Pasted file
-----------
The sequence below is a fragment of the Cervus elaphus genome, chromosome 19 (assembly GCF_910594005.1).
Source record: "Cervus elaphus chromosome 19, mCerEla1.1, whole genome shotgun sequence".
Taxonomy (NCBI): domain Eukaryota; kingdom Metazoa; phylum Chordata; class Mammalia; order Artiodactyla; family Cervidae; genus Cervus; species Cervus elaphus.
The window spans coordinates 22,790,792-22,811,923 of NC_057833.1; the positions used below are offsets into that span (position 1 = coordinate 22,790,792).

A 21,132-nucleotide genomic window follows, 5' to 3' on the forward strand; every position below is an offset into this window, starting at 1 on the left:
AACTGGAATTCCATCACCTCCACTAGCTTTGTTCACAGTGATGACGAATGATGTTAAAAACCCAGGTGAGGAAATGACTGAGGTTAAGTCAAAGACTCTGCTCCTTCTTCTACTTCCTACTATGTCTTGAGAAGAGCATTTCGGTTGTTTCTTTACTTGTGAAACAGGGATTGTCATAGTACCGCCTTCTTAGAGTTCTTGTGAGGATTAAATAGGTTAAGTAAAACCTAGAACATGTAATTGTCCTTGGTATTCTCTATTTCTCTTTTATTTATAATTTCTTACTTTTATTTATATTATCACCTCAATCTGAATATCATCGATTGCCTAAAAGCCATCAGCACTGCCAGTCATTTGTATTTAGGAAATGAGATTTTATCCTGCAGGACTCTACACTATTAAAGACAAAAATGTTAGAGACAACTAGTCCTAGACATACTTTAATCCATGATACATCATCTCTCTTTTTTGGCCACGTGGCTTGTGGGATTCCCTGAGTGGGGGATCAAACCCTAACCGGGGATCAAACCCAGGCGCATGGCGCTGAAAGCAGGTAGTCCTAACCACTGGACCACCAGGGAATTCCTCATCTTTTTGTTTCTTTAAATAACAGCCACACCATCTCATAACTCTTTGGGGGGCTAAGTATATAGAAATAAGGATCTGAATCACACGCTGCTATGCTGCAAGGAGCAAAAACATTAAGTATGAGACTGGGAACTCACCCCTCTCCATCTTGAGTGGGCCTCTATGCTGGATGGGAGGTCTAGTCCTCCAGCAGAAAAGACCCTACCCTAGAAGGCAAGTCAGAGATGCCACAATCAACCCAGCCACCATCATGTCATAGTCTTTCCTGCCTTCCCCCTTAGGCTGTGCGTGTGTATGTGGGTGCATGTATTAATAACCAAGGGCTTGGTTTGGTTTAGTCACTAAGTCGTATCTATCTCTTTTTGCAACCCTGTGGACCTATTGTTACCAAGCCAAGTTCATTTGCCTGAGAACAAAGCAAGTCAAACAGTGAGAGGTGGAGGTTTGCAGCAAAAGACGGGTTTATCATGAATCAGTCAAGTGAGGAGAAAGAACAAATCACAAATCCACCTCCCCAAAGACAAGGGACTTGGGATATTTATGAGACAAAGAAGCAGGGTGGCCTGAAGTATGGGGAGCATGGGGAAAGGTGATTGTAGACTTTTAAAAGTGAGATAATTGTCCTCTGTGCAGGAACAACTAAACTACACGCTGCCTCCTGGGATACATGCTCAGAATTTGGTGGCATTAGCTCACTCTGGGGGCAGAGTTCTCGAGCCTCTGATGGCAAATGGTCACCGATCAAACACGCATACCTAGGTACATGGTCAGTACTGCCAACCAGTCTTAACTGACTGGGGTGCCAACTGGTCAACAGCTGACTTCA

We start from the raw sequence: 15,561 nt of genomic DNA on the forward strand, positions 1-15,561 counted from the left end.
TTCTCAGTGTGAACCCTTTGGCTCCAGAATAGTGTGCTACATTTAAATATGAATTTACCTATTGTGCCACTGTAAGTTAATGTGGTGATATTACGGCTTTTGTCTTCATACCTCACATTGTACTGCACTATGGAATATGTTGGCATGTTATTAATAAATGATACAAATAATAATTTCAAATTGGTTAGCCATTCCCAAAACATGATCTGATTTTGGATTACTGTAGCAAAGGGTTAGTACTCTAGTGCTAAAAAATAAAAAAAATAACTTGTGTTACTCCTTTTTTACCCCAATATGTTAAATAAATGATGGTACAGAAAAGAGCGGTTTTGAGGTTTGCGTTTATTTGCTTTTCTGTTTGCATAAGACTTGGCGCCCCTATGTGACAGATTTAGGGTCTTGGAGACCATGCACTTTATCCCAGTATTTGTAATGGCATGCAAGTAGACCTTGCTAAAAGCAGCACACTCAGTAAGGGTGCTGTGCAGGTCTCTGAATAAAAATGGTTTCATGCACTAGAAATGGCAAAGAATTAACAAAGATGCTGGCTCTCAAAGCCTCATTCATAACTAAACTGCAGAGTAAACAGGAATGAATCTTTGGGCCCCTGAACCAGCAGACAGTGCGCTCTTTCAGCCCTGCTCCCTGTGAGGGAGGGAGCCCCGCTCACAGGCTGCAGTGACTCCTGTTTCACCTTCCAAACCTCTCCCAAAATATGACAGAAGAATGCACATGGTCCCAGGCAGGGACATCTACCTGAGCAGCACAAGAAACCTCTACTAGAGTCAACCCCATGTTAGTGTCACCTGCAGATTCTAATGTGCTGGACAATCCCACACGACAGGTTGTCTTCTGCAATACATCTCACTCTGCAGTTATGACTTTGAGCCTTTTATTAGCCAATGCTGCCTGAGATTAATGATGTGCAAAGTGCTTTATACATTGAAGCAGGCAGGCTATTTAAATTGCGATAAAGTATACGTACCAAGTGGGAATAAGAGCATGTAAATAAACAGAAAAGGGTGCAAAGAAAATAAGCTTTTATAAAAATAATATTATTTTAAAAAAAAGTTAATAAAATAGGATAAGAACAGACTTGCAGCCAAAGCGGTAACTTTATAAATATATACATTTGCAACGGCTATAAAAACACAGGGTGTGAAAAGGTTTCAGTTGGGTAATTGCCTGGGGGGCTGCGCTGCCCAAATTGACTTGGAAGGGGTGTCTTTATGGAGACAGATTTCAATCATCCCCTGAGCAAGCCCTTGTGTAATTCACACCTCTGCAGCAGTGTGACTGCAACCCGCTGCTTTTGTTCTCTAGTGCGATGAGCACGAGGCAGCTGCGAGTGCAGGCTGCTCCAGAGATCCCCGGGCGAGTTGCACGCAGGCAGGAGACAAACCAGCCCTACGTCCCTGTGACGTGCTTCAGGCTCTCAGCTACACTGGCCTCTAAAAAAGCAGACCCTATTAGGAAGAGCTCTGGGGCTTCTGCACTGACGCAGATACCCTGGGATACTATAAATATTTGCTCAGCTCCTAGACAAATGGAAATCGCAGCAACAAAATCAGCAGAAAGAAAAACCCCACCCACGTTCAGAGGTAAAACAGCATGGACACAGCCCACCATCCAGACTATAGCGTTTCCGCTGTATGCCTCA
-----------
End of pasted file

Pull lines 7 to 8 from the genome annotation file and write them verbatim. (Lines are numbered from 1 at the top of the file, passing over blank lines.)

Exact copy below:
We start from the raw sequence: 15,561 nt of genomic DNA on the forward strand, positions 1-15,561 counted from the left end.
TTCTCAGTGTGAACCCTTTGGCTCCAGAATAGTGTGCTACATTTAAATATGAATTTACCTATTGTGCCACTGTAAGTTAATGTGGTGATATTACGGCTTTTGTCTTCATACCTCACATTGTACTGCACTATGGAATATGTTGGCATGTTATTAATAAATGATACAAATAATAATTTCAAATTGGTTAGCCATTCCCAAAACATGATCTGATTTTGGATTACTGTAGCAAAGGGTTAGTACTCTAGTGCTAAAAAATAAAAAAAATAACTTGTGTTACTCCTTTTTTACCCCAATATGTTAAATAAATGATGGTACAGAAAAGAGCGGTTTTGAGGTTTGCGTTTATTTGCTTTTCTGTTTGCATAAGACTTGGCGCCCCTATGTGACAGATTTAGGGTCTTGGAGACCATGCACTTTATCCCAGTATTTGTAATGGCATGCAAGTAGACCTTGCTAAAAGCAGCACACTCAGTAAGGGTGCTGTGCAGGTCTCTGAATAAAAATGGTTTCATGCACTAGAAATGGCAAAGAATTAACAAAGATGCTGGCTCTCAAAGCCTCATTCATAACTAAACTGCAGAGTAAACAGGAATGAATCTTTGGGCCCCTGAACCAGCAGACAGTGCGCTCTTTCAGCCCTGCTCCCTGTGAGGGAGGGAGCCCCGCTCACAGGCTGCAGTGACTCCTGTTTCACCTTCCAAACCTCTCCCAAAATATGACAGAAGAATGCACATGGTCCCAGGCAGGGACATCTACCTGAGCAGCACAAGAAACCTCTACTAGAGTCAACCCCATGTTAGTGTCACCTGCAGATTCTAATGTGCTGGACAATCCCACACGACAGGTTGTCTTCTGCAATACATCTCACTCTGCAGTTATGACTTTGAGCCTTTTATTAGCCAATGCTGCCTGAGATTAATGATGTGCAAAGTGCTTTATACATTGAAGCAGGCAGGCTATTTAAATTGCGATAAAGTATACGTACCAAGTGGGAATAAGAGCATGTAAATAAACAGAAAAGGGTGCAAAGAAAATAAGCTTTTATAAAAATAATATTATTTTAAAAAAAAGTTAATAAAATAGGATAAGAACAGACTTGCAGCCAAAGCGGTAACTTTATAAATATATACATTTGCAACGGCTATAAAAACACAGGGTGTGAAAAGGTTTCAGTTGGGTAATTGCCTGGGGGGCTGCGCTGCCCAAATTGACTTGGAAGGGGTGTCTTTATGGAGACAGATTTCAATCATCCCCTGAGCAAGCCCTTGTGTAATTCACACCTCTGCAGCAGTGTGACTGCAACCCGCTGCTTTTGTTCTCTAGTGCGATGAGCACGAGGCAGCTGCGAGTGCAGGCTGCTCCAGAGATCCCCGGGCGAGTTGCACGCAGGCAGGAGACAAACCAGCCCTACGTCCCTGTGACGTGCTTCAGGCTCTCAGCTACACTGGCCTCTAAAAAAGCAGACCCTATTAGGAAGAGCTCTGGGGCTTCTGCACTGACGCAGATACCCTGGGATACTATAAATATTTGCTCAGCTCCTAGACAAATGGAAATCGCAGCAACAAAATCAGCAGAAAGAAAAACCCCACCCACGTTCAGAGGTAAAACAGCATGGACACAGCCCACCATCCAGACTATAGCGTTTCCGCTGTATGCCTCA